Racing tips?

Discussion in 'General Discussion' started by Rachid Khamlichi, Sep 6, 2017.

  1. Rachid Khamlichi

    Rachid Khamlichi Registered

    Jun 14, 2017
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    Need some help please I race GT3 cars but I'm off the pace in comparison to others.

    Braking: Is it better to brake in a straight line / or should I be braking into the corner ie trail braking?

    Gear shifting: Should I shift down the gears in the straight line before I enter the corner or is it ok to shift down whilst turning?

    Releasing the brake: I have problems with this because I have cheap pedals, usually I just let go of the brake completely when my cars slowed down enough, should I be easing off the brake?

    Throttle: When exiting corners I find it hard to time the throttle any tips?

    Thanks guys any help, tips or inputs is much appreciated !
  2. rocketjockeyr6

    rocketjockeyr6 Registered

    Jul 11, 2016
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    Smooth is fast.
    When I was a wee one, and reading the Gran-Turismo manual, it said to imagine two strings tied to the steering wheel, one to the throttle, and another one to the brake. In other words, the more you accelerate/brake, the less you should steer, and vice versa. Especially braking, when you apply or release the brakes in a harsh way, you disturb the vehicles balance, which will take away from the lateral grip(cornering grip). Same goes for the throttle. You can really smash the brakes in a straight line, but once that wheel is turned even one little degree, you must be considerate of your impact to the cars balance.

    Trail braking depends on the car, the corner, and your conditions, like; tyre wear/temp, fuel in tank, ambient/track temp/rubber grip, and of course rain/weather. In GT3, trail braking is absolutely necessary through almost every corner. The difference is how much you can afford to use. There comes a point where the trail braking can cost you time. This is where the Brake Balance setting has the greatest effect. If you spin/slide(oversteer) during TrailBraking, move the balance forward. If the front end pushes out/loses grip(understeer) move it back some. Always in small increments. Also, dont forget to adjust the brake sensitivity to your preference. A higher value will allow you more braking power, but also brings with it, a higher chance to lock up or spin.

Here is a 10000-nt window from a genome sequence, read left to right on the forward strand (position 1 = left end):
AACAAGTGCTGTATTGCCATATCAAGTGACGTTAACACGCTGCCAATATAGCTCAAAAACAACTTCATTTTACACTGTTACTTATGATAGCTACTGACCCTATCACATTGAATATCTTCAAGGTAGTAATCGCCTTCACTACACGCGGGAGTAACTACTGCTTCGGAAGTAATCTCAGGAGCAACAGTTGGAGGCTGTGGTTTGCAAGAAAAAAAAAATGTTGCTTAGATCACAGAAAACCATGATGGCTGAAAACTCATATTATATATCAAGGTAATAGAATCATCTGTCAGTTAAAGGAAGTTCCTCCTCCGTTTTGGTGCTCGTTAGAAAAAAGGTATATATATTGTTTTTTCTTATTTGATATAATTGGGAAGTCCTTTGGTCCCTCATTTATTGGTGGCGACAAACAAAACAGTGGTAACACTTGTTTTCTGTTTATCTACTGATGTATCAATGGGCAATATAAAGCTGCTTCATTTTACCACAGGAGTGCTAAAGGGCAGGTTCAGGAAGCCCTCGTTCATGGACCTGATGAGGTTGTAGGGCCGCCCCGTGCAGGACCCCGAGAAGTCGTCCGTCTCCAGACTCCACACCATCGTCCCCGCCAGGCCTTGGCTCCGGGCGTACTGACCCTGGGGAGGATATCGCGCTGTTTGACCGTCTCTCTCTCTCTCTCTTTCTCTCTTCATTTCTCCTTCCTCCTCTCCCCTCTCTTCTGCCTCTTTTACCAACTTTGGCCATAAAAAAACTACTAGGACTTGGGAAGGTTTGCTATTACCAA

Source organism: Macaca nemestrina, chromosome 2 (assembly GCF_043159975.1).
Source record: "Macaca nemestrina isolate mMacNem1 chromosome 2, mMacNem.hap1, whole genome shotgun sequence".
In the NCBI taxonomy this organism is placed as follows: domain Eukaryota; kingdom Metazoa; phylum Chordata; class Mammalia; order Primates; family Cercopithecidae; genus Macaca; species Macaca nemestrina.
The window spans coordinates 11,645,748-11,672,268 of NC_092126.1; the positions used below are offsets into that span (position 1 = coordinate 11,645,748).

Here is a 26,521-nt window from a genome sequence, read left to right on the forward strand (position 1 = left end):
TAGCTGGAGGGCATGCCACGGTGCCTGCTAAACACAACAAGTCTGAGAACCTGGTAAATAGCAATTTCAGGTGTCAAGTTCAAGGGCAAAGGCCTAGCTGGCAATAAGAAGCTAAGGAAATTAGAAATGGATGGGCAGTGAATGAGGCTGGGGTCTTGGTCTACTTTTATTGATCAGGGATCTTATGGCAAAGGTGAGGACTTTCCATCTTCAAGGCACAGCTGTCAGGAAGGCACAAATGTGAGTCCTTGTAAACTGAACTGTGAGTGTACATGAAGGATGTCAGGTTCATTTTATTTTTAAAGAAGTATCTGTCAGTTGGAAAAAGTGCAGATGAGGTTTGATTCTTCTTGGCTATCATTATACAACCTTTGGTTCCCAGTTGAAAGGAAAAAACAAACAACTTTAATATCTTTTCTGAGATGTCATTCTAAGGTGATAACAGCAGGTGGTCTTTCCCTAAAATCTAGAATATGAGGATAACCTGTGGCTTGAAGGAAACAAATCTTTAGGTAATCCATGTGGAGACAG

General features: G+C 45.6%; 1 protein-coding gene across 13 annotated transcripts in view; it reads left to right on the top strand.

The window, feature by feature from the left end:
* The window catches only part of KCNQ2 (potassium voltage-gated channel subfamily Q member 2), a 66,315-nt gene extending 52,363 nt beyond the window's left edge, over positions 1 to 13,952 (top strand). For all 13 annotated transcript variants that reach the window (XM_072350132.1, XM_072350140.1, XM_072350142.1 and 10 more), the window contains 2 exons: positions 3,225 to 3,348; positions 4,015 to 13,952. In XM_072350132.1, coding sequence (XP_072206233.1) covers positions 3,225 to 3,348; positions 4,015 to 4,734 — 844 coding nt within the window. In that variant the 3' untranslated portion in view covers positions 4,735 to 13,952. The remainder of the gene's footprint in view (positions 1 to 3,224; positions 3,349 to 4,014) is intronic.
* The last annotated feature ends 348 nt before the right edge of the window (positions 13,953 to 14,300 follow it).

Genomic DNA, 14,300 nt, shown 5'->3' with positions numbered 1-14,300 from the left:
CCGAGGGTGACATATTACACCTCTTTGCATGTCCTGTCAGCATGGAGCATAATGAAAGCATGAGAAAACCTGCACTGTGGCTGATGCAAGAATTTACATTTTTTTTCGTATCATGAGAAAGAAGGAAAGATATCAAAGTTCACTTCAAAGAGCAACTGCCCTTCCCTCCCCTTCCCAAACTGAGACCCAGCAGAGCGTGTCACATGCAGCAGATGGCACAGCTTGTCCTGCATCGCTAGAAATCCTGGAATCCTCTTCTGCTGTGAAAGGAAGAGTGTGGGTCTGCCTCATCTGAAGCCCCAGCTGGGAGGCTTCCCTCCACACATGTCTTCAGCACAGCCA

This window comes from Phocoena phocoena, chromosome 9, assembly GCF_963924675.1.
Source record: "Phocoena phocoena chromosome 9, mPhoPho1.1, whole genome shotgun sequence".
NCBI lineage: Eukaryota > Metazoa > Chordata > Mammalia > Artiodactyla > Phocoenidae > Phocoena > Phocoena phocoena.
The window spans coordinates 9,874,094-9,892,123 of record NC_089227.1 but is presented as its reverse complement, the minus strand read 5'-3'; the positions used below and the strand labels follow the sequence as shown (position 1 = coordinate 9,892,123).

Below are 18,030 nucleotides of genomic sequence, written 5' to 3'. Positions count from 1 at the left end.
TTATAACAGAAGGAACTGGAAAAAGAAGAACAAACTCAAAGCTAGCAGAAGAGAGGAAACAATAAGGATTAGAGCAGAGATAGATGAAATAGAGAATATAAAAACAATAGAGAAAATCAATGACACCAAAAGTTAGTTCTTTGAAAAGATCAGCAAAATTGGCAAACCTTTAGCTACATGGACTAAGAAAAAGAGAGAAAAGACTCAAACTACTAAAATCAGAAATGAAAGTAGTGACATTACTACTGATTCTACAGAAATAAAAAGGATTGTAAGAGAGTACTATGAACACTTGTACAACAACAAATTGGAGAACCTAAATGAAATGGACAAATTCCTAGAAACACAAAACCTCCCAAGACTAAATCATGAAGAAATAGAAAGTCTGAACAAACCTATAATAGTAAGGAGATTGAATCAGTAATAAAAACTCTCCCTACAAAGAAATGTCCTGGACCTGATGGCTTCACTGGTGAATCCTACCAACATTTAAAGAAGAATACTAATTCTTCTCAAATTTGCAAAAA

Im sure there will be tons of people to come on here and tell you how to drive a car, and some of that information will be legitimately valuable to you, and some will just confuse you. The absolute best thing you can do for yourself, is to simply practice. Watch video's of people driving GT3 cars, the real one's, and of course people driving rF2. Any video with any kind of telemetry is absolute gold; as you can see exactly what he's doing with the pedals. Now, keep in mind that any real life vid with telemetry, will not be able to display the drivers braking value; not many race cars use a "brake-by-wire" system, so absolute braking values cannot be monitored. Of course, any rF2 vid with telemetry will show you exactly what the driver is doing.

    Another way, find a server with some people on it, join, and watch the drivers from the monitor and switch to cockpit/1st person view. Pay attention to their "line", how they go through each corner, where they brake, lift, accelerate. Once you have a line, practice it on your own, slowly at first, and graduate your speed as you feel more and more familiar with the track. Once you feel comfortable enough, join servers and try to follow others. Not too close, you dont want to smash him if you make a mistake, but try to keep him in view through the corners. Sometimes, I turn the tyre sounds up really high, just so I can hear when I push too hard. You want to be at the point where they just start to make noise.

    Remember that each corner has 3 points; Braking point(where you begin to apply the brakes), Cut point(where you begin to steer into the corner), and the Throttle point(get that hammer down!). Remember that these points change as conditions change(track/tyre temp, wear, fuel, etc.) The method for a single corner is outside-inside-outside, meaning; you begin the corner on the outside, hit the inside apex at the center point of the turn, and exit on the outside edge. For switchbacks(left-right/right-left, "S" turns) you put the end of the first where the second one starts.
    Here is a good page that explains driving line, and alternate routes.

    Hope this helps, and that your joy for racing only burn stronger as you improve. :)
    McKiernan likes this.

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